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As with CX programs, the ROI on social media can be quite difficult to prove especially with so many metrics by which to measure and monitor efforts. Organic content (that which is not sponsored or promoted) and sponsored content should also be analysed under separate lenses and over different time frames. So, how do you measure ROI from social media efforts?

What is social media?

Any platform which allows users to share content with one another instantly, in real-time over a network, is considered to be social media. During the current worldwide COVID-19 pandemic, there has been a radical rise in social media use as companies aim to put themselves in front of the market and individuals continue to foster deep meaningful connections in an era of social distancing

Measuring social media ROI

So, you took the leap and invested in your social media strategy to put yourself right in front of your ideal target market. Now, how do you measure the success of your campaign and messaging?

At Genex Insights, we’re all about objectives. Before executing your social media strategy be sure to know what you’re setting out to do. That way you’ll know what social media ROI you value – you might value story saves or accumulative engagement instead of website and sale conversions. This may be the case, for example, when you invest money in paid advertising to start a conversation and are concerned with how many comments/reactions a particular post or campaign received. It’s for this reason the below formula uses ‘value’ OR ‘profit’ as one of the factors in the calculation.

Types of social media ROI

Social media ROI can be split into monetary and non-monetary value.

Monetary

Sales traffic and conversion as a result of social media exposure

Non-monetary

Newsletter signups, brand awareness, engagement, website traffic

The formula for calculating social media ROI

Value(or profit)/investment x 100 = social media ROI as a percentage.

Define KPI’s and metrics for your social media efforts

Just like any business decision, your social media efforts should have well-defined objectives and goals to measure success and this way you’ll be able to make adjustments on your way to achieving your goals before measuring the overall success of your efforts.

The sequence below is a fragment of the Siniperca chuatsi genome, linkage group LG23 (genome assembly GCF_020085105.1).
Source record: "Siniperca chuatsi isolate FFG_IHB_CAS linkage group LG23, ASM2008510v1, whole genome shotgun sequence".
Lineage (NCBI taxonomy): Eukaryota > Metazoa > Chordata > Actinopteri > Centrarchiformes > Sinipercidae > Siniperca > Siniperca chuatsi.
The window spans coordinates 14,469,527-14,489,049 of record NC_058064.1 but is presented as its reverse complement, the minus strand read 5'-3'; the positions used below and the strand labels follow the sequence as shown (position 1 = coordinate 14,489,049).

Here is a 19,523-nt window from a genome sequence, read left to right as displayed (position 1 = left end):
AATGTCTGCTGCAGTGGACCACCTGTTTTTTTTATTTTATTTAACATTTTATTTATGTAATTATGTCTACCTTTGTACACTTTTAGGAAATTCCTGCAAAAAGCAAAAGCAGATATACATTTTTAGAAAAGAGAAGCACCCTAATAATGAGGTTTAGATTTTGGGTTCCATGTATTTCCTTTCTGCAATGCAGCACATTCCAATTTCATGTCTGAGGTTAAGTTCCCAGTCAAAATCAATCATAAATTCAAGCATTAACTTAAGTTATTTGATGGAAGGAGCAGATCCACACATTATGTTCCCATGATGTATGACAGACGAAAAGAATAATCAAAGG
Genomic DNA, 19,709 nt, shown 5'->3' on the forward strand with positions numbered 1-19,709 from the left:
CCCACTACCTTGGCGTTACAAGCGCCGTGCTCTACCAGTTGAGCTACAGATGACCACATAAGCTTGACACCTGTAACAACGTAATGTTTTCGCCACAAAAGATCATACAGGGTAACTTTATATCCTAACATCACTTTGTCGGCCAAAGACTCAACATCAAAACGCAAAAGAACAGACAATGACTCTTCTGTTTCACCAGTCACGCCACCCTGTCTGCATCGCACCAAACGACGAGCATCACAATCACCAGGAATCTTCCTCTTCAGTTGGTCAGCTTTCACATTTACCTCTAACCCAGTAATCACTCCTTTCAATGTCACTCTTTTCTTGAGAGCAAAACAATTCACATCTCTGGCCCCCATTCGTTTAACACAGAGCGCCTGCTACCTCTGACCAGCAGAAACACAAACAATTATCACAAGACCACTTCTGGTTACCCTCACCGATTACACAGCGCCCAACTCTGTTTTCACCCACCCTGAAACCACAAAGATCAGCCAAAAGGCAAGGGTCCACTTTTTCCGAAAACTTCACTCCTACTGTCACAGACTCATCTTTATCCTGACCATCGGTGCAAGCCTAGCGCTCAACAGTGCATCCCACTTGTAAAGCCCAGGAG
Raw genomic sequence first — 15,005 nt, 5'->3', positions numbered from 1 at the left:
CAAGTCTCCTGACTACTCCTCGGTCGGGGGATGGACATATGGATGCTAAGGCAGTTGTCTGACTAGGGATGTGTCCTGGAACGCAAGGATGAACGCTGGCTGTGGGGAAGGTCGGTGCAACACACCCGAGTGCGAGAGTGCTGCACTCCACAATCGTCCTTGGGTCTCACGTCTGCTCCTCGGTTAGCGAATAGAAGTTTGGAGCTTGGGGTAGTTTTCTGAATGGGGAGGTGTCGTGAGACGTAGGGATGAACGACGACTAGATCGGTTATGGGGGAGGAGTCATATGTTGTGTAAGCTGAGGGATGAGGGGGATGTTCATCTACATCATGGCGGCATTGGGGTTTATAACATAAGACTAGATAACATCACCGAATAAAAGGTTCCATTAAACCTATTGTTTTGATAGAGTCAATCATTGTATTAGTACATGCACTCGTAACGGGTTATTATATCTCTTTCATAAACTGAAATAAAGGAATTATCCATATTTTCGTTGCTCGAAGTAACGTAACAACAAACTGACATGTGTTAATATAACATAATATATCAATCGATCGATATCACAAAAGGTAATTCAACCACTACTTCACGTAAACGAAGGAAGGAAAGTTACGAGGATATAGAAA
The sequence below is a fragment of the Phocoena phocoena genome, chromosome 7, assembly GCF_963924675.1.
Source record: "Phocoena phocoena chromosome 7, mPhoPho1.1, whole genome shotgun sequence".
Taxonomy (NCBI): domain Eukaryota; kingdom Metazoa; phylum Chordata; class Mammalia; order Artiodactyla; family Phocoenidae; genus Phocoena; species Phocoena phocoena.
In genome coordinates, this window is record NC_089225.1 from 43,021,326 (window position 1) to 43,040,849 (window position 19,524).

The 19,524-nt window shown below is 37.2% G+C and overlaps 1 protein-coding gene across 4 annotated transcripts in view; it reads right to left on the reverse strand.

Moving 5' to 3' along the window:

Your social media KPI’s should link directly to real organisational metrics and business goals. For example, a KPI/objective may be ‘30 newsletter sign-ups’ and the business goal here would be ‘increasing the database’. In this case, the metric/goal of the social media effort isn’t monetary.

The reality of social media is that unless you are planning on allocating a fairly large spend to a campaign, short-term ROI is going to be a difficult feat. Social media marketing is more of a marathon than a sprint. Remember to make your goals realistic to achieve in a given time frame. If you’re looking for a quick win, be prepared to spend big bucks.

Are you looking at the right numbers?

Social media management and monitoring can be an absolute minefield – especially if you don’t know what you’re looking at. With so many different metrics to base success on, you need to know what you’re doing. According to Hootsuite, when deciding on what metrics to look at to base success on, you should consider:

  • What kinds of things does the target audience do after exposure to a campaign?
  • Does this metric align with my objectives?
  • Does it help me make decisions (what to do more of, what to do less of, etc.)?
  • Do I have the capacity to measure it effectively?

Cost considerations

The ‘cost’ of social media marketing is a little more complicated than a straight figure. This is where some organisations get upset with agencies and third-party media buyers. Remember the following when considering your spend while calculating your ROI:

  1. The agency/position cost to company to create the content
  2. Budget allocated to promoting the campaign
  3. The management fee of managing the budget to ensure the campaign runs smoothly.

Increasing ROI of social media

Just like the service-profit chain we have spoken in depth in our most recent white paper, once you’ve paid careful attention to the outputs and results of your social media efforts, you can use the concept of a negative feedback loop to make adjustments to your social media strategies to increase social media ROI.

Conclusion

Social media marketing is a long-term game which requires a bit of upfront research to identify objectives and set realistic goals. It’s incredibly important to get executives on board with how social media marketing is measured and the sometimes slow emergence of desired results.

With an increase in global screen time, being in front of your customer with the right message at the right time is invaluable and ROI on that fact alone simply can’t be argued.